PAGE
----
NYU Law Advises LAPD Through Policing Project


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NYU Law’s Policing Project serves to strengthen policing policies through democratic governance. Administrators, students and faculty are currently working with the LAPD on reevaluating body camera footage policies.

Herman Lee, Staff Writer

NYU is extending its influence to the West Coast with its involvement in the Policing Project, a collection of faculty, students and administrators from NYU Law who help enhance policing policies.

The Los Angeles Police Department will re-evaluate its policy on the release of body camera footage  with the group’s help. May 7 is the projected date for the Policing Project to submit its report of community input initiatives from Los Angeles residents to the LAPD for review, along with recommendations for the policy itself.

The LAPD currently only releases body camera footage on an ad hoc basis, as the result of a court order or if there is a significant public safety issue. The Policing Project’s Deputy Director Maria Ponomarenko said that the issue of policing has gained a lot of attention due to high-profile shootings after which the public has demanded to see video footage of incidents.

Ponomarenko said she believes many police departments face problems when they do not have clear policies on video releases, and when they only release videos in response to post-shooting protests, questions arise as to why they do not always make them available to the public.

“What they need is for a clear policy, whether that policy says the video should be released right away or after six months or wait until there has been a decision of whether anybody is going to be tried criminally,” Ponomarenko said. “That is up to communities to decide, and there are strong arguments in each direction.”

She also said that last summer, similar projects were enacted in Camden, N.J. and New York City and that the Policing Project is currently working with police departments in Tucson, Ariz., Cleveland, and Tampa, Fla. to make policing more public.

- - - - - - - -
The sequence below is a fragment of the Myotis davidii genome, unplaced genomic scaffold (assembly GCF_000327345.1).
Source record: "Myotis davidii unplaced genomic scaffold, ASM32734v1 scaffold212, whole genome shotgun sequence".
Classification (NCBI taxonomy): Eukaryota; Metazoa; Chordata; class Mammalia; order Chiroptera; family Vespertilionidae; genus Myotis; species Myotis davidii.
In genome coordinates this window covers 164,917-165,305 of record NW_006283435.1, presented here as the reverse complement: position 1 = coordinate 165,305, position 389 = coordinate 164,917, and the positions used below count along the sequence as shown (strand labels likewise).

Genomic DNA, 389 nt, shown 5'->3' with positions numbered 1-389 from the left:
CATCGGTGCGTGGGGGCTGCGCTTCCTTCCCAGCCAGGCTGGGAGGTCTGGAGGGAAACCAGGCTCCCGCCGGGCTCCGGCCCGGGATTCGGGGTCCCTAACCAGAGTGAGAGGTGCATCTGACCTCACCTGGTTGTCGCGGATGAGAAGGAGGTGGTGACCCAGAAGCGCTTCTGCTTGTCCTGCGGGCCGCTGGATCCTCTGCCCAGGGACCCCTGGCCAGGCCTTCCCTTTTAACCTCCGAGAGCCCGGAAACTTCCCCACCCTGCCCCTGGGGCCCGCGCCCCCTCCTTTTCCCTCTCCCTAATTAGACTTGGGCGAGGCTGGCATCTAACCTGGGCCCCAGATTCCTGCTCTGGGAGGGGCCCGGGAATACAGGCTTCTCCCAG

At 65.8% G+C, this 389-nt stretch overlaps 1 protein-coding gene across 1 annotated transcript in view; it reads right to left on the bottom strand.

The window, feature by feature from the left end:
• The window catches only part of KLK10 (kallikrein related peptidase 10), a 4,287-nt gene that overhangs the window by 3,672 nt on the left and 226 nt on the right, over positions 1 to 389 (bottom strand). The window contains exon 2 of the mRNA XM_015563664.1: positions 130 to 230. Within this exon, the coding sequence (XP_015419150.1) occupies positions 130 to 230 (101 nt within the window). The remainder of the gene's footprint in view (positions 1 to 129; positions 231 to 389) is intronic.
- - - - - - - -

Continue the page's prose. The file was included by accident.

NYU Law professor and Policing Project Director Barry Friedman said there are several considerations that must be taken into account regarding the release of body camera footage.

“On the one hand, there are considerations like transparency and accountability — the public is interested to know what happens [in] the investigation,” Friedman said. “On the other hand there are concerns about privacy and security, so people might be captured in the video who don’t want to be publicly identified.”

Friedman also said that the safety of witnesses in videos is a concern, as sometimes, when videos are released but witnesses do not come forward, the video may over-persuade juries.

“What is important is that we are asking the public, because the public needs to express its views,” Friedman said. “We have produced a video about this issue, and we would love to see this video go viral.”

Jeffrey Rosenthal, a partner at Cleary and Gottlieb — the law firm that offers pro bono counselling for the Policing Project — said that the project approached a wide range of people in Los Angeles for their opinions on body camera footage policy.

“The people we are talking to are members of the community,” Rosenthal said. “We are talking to police officers, we are talking to people in the mayor’s office [and] we were talking to the district attorney’s office, including the district attorney, and we are talking to various activist groups and civic organizations like Black Lives Matter and other community organizations like the ACLU.”

Rosenthal also said that the LAPD’s policy on body camera footage can be applied to police departments across the country, as it increases public input in policing policies.

“The goal of the Los Angeles police commission is to solicit input, to really consider all sides of the issue when it comes to their policy,” Rosenthal said. “I think that is extremely admirable, and I think that other police departments around the country can work to embark on similar projects to try to build a consensus around policy, because I think that really helps promote transparency in policing.”

Friedman believes NYU students would be doing the nation a service by helping raise awareness about the community input initiative.

“Everybody has friends in Los Angeles, and everybody knows people in Los Angeles,” Friedman said. “I really urge everybody from the NYU Community to do us and Los Angeles and the country a big favor by letting everyone in Los Angeles know about the community input initiative.”

A version of this article appeared in the Monday, April 3 print edition. Email Herman Lee at [email protected].